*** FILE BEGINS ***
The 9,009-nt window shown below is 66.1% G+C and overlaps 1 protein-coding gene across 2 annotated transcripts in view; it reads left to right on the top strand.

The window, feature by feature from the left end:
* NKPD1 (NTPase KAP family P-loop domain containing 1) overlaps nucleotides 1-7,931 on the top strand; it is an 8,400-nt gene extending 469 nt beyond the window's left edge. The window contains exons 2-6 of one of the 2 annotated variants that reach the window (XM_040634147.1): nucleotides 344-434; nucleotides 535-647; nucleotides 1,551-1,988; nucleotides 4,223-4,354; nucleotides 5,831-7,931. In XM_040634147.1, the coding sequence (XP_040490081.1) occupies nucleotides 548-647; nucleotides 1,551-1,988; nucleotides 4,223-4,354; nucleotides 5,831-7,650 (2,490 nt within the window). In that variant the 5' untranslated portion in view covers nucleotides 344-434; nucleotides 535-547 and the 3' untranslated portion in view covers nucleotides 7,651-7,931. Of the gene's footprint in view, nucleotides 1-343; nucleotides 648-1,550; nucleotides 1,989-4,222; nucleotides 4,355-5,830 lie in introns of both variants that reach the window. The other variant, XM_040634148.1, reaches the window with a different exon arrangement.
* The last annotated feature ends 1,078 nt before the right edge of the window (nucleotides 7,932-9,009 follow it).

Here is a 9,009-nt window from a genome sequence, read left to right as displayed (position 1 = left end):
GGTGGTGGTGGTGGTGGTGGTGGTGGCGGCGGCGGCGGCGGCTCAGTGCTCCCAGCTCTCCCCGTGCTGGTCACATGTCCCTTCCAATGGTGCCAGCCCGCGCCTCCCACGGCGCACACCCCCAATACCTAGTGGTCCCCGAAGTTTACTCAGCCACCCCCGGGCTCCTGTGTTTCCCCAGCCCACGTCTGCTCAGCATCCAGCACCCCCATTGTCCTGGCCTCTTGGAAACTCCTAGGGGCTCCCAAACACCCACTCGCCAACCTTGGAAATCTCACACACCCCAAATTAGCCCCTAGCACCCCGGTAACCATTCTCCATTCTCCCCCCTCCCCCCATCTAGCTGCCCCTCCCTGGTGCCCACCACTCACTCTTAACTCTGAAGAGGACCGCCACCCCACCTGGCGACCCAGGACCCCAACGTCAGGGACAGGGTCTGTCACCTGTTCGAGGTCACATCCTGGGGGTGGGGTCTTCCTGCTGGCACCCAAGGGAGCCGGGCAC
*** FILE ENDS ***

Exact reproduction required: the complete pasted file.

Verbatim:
The 9,009-nt window shown below is 66.1% G+C and overlaps 1 protein-coding gene across 2 annotated transcripts in view; it reads left to right on the top strand.

The window, feature by feature from the left end:
* NKPD1 (NTPase KAP family P-loop domain containing 1) overlaps nucleotides 1-7,931 on the top strand; it is an 8,400-nt gene extending 469 nt beyond the window's left edge. The window contains exons 2-6 of one of the 2 annotated variants that reach the window (XM_040634147.1): nucleotides 344-434; nucleotides 535-647; nucleotides 1,551-1,988; nucleotides 4,223-4,354; nucleotides 5,831-7,931. In XM_040634147.1, the coding sequence (XP_040490081.1) occupies nucleotides 548-647; nucleotides 1,551-1,988; nucleotides 4,223-4,354; nucleotides 5,831-7,650 (2,490 nt within the window). In that variant the 5' untranslated portion in view covers nucleotides 344-434; nucleotides 535-547 and the 3' untranslated portion in view covers nucleotides 7,651-7,931. Of the gene's footprint in view, nucleotides 1-343; nucleotides 648-1,550; nucleotides 1,989-4,222; nucleotides 4,355-5,830 lie in introns of both variants that reach the window. The other variant, XM_040634148.1, reaches the window with a different exon arrangement.
* The last annotated feature ends 1,078 nt before the right edge of the window (nucleotides 7,932-9,009 follow it).

Here is a 9,009-nt window from a genome sequence, read left to right as displayed (position 1 = left end):
GGTGGTGGTGGTGGTGGTGGTGGTGGCGGCGGCGGCGGCGGCTCAGTGCTCCCAGCTCTCCCCGTGCTGGTCACATGTCCCTTCCAATGGTGCCAGCCCGCGCCTCCCACGGCGCACACCCCCAATACCTAGTGGTCCCCGAAGTTTACTCAGCCACCCCCGGGCTCCTGTGTTTCCCCAGCCCACGTCTGCTCAGCATCCAGCACCCCCATTGTCCTGGCCTCTTGGAAACTCCTAGGGGCTCCCAAACACCCACTCGCCAACCTTGGAAATCTCACACACCCCAAATTAGCCCCTAGCACCCCGGTAACCATTCTCCATTCTCCCCCCTCCCCCCATCTAGCTGCCCCTCCCTGGTGCCCACCACTCACTCTTAACTCTGAAGAGGACCGCCACCCCACCTGGCGACCCAGGACCCCAACGTCAGGGACAGGGTCTGTCACCTGTTCGAGGTCACATCCTGGGGGTGGGGTCTTCCTGCTGGCACCCAAGGGAGCCGGGCAC